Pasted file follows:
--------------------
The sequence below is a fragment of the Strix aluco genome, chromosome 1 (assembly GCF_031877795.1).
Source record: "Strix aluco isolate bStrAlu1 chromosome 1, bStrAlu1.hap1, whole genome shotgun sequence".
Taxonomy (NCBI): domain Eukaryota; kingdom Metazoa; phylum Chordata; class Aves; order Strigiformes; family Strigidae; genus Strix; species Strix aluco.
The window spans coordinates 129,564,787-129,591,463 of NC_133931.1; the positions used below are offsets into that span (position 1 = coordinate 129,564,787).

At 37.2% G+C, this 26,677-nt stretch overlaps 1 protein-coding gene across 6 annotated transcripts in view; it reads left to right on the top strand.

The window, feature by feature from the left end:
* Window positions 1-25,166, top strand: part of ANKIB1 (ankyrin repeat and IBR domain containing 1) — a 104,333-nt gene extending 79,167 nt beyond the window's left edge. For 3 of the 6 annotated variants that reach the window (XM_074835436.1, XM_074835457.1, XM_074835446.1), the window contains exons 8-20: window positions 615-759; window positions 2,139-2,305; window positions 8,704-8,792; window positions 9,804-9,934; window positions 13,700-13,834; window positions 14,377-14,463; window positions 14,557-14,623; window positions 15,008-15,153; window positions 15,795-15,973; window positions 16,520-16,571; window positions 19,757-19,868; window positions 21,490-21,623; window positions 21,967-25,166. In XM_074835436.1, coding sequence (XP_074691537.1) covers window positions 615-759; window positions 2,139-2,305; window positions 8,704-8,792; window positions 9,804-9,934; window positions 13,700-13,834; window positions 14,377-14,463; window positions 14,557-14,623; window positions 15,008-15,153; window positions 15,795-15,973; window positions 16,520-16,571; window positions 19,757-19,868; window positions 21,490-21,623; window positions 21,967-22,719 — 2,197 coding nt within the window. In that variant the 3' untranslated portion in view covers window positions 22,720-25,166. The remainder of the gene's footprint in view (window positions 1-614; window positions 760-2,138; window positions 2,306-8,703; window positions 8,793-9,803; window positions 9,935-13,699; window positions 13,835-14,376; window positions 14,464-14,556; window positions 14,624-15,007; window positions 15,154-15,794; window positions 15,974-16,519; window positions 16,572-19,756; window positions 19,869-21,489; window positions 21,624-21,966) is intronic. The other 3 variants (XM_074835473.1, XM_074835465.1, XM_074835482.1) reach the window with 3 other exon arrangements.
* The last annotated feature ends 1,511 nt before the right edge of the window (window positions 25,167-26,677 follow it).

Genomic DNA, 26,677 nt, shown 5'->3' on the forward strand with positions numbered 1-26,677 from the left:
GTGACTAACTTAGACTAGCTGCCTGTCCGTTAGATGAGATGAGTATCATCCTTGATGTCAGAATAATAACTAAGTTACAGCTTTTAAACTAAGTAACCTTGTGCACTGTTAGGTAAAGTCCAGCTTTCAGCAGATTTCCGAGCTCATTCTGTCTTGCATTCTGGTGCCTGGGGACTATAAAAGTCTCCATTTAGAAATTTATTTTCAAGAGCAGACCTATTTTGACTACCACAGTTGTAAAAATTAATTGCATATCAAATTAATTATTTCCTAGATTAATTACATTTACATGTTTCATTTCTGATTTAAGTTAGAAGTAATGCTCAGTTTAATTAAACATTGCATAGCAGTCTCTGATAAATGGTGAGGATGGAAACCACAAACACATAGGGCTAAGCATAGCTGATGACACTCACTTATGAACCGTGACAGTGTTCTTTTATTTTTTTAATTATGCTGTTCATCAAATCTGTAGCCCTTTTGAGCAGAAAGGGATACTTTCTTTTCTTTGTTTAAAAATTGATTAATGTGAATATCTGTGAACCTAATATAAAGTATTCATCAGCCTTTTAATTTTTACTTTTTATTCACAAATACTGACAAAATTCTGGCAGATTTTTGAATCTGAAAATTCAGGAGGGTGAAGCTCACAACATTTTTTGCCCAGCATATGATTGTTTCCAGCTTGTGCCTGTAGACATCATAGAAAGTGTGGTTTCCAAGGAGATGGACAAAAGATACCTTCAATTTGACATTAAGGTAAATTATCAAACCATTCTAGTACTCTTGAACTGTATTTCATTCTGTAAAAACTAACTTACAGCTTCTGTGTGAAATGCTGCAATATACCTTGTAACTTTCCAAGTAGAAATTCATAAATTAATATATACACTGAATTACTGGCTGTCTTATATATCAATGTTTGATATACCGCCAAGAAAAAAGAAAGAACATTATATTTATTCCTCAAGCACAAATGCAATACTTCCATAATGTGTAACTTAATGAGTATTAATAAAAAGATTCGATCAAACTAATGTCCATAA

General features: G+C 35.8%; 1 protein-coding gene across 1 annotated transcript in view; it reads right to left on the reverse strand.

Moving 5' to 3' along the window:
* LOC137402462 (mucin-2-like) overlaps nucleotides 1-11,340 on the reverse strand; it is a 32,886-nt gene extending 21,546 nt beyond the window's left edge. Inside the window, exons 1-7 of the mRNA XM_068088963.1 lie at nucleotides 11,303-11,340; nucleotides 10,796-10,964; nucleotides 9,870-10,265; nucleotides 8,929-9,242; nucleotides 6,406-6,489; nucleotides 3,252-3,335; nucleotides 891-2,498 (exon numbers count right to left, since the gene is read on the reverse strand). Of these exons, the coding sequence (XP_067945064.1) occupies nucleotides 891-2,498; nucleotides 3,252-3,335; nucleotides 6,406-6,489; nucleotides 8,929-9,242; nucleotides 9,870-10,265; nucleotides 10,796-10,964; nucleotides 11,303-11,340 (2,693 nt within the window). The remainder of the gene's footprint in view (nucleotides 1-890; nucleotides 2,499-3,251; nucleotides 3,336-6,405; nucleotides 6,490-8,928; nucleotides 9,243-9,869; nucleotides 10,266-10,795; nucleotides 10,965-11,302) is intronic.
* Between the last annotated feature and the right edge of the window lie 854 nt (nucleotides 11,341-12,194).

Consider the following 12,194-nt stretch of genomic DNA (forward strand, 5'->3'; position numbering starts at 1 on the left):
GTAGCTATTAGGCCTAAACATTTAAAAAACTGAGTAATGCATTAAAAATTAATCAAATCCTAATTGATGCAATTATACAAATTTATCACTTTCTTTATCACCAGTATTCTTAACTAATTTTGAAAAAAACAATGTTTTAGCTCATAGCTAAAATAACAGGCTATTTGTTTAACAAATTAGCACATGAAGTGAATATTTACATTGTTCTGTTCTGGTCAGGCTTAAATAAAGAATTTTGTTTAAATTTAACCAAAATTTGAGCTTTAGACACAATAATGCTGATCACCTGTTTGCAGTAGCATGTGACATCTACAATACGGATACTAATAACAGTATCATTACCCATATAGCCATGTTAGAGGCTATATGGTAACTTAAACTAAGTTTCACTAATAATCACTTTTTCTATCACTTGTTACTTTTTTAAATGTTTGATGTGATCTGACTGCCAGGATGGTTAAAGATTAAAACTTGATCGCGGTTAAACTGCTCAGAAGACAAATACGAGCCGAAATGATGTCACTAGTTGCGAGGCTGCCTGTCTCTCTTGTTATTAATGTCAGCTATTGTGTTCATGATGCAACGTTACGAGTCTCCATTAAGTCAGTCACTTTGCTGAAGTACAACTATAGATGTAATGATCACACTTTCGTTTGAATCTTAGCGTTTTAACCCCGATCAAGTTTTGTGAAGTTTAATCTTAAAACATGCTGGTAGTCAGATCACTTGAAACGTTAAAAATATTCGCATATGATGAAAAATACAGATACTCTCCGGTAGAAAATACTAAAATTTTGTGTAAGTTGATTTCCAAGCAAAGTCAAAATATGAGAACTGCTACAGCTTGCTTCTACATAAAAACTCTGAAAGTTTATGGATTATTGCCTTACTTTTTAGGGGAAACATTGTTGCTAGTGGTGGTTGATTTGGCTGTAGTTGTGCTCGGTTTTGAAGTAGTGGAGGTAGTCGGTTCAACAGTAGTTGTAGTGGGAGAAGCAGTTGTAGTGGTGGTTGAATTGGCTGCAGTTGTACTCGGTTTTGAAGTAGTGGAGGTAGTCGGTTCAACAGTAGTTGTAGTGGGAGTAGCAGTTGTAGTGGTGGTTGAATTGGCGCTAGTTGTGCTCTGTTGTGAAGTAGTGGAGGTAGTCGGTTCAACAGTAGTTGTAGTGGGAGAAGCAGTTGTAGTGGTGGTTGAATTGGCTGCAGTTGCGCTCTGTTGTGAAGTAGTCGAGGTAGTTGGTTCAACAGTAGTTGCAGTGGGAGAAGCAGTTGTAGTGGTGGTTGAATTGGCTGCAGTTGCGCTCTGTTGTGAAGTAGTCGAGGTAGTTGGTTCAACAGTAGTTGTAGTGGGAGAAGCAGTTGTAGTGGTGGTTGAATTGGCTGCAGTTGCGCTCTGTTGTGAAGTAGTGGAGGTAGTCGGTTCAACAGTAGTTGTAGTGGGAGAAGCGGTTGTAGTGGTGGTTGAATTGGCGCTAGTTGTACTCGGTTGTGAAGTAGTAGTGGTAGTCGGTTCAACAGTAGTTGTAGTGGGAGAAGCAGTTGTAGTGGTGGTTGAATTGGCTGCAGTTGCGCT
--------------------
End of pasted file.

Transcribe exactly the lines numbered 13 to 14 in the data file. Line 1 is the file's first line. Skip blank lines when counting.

* LOC137402462 (mucin-2-like) overlaps nucleotides 1-11,340 on the reverse strand; it is a 32,886-nt gene extending 21,546 nt beyond the window's left edge. Inside the window, exons 1-7 of the mRNA XM_068088963.1 lie at nucleotides 11,303-11,340; nucleotides 10,796-10,964; nucleotides 9,870-10,265; nucleotides 8,929-9,242; nucleotides 6,406-6,489; nucleotides 3,252-3,335; nucleotides 891-2,498 (exon numbers count right to left, since the gene is read on the reverse strand). Of these exons, the coding sequence (XP_067945064.1) occupies nucleotides 891-2,498; nucleotides 3,252-3,335; nucleotides 6,406-6,489; nucleotides 8,929-9,242; nucleotides 9,870-10,265; nucleotides 10,796-10,964; nucleotides 11,303-11,340 (2,693 nt within the window). The remainder of the gene's footprint in view (nucleotides 1-890; nucleotides 2,499-3,251; nucleotides 3,336-6,405; nucleotides 6,490-8,928; nucleotides 9,243-9,869; nucleotides 10,266-10,795; nucleotides 10,965-11,302) is intronic.
* Between the last annotated feature and the right edge of the window lie 854 nt (nucleotides 11,341-12,194).